- See http://www.wildmind.org/mantras.
- See http://www.graphics.cornell.edu/online/mandala/.
- Keith Crim, gen. ed., Abingdon Dictionary of Living Religions (Nashville, TN: Abingdon, 1981), p. 455.
- Ibid., p. 456.
- Margaret and James Stutley, Harper’s Dictionary of Hinduism: Its Mythology, Folklore, Philosophy, Literature and History (NY: Harper & Row, 1977), p. 181.
- Ibid., p. 178
- q.v. “mandala,” “mantra,” Encyclopedia Britannica, 15th edition, Volume 6, Micropaedia, p. 555.
- Abingdon Dictionary of Living Religions, pp. 457-58.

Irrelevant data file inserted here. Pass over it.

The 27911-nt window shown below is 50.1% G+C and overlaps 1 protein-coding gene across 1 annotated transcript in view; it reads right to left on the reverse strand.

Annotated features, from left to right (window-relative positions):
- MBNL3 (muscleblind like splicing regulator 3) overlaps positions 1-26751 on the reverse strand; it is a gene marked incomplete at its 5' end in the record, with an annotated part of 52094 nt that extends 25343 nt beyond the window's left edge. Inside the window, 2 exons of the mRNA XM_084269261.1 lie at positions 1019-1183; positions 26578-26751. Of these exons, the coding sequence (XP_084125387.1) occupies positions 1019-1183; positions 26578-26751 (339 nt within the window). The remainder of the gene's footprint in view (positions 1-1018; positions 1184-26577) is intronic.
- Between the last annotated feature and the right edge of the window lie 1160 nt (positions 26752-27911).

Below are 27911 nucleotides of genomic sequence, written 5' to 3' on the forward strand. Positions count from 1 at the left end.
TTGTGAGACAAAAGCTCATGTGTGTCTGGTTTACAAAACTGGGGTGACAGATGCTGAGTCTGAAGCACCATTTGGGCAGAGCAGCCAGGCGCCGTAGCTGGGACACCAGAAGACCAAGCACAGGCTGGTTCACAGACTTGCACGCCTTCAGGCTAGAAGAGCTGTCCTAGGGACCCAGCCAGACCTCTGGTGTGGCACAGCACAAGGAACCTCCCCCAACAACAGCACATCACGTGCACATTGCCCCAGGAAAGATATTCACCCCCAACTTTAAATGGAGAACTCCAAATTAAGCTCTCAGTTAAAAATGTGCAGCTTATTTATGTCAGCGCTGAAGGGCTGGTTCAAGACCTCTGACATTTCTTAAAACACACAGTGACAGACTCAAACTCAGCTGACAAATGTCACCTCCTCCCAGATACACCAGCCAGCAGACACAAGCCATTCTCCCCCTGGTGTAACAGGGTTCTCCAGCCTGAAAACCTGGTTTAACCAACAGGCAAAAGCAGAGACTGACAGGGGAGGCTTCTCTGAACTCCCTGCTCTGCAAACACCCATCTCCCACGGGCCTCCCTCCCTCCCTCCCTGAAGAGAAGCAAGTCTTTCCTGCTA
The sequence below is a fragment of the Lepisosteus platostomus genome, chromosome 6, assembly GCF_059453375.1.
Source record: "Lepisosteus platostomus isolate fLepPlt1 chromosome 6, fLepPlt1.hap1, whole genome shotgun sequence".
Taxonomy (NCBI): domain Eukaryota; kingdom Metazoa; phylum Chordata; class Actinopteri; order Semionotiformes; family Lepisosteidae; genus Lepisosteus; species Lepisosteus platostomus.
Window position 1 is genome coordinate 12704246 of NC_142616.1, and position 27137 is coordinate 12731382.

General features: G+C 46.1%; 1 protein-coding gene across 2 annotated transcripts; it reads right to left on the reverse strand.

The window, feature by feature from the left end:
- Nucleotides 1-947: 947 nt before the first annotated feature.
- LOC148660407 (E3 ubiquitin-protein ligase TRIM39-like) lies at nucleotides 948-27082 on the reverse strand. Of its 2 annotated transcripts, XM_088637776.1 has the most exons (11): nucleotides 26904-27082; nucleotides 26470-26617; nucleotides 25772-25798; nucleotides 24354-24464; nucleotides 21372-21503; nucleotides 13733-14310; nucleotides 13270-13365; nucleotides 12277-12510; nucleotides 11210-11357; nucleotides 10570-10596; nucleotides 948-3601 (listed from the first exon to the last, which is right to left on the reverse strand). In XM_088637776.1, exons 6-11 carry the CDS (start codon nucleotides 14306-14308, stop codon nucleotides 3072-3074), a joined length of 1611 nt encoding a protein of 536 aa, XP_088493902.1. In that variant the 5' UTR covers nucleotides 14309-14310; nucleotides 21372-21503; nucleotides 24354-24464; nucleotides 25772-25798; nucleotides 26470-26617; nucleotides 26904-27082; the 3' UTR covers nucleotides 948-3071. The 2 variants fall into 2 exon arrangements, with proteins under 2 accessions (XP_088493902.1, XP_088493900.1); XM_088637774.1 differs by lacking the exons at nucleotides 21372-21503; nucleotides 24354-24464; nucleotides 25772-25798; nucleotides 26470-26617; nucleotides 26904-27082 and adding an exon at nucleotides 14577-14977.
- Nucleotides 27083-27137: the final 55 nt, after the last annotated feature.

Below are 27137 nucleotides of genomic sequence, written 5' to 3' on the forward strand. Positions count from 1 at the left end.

- Richard Cavendish, Man, Myth and Magic: An Illustrated Encyclopedia of the Supernatural, Vol. 13 (NY: Marshall Cavendish Corp., 1970), p. 1728.
- Encyclopedia Britannica, p. 582.
- Harper’s Dictionary of Hinduism, p. 180.
- Abingdon Dictionary of Living Religions, p. 455.
- Ibid., p. 456.
- Harper’s Dictionary of Hinduism, p. 181.
- Abingdon Dictionary of Living Religions, p. 458.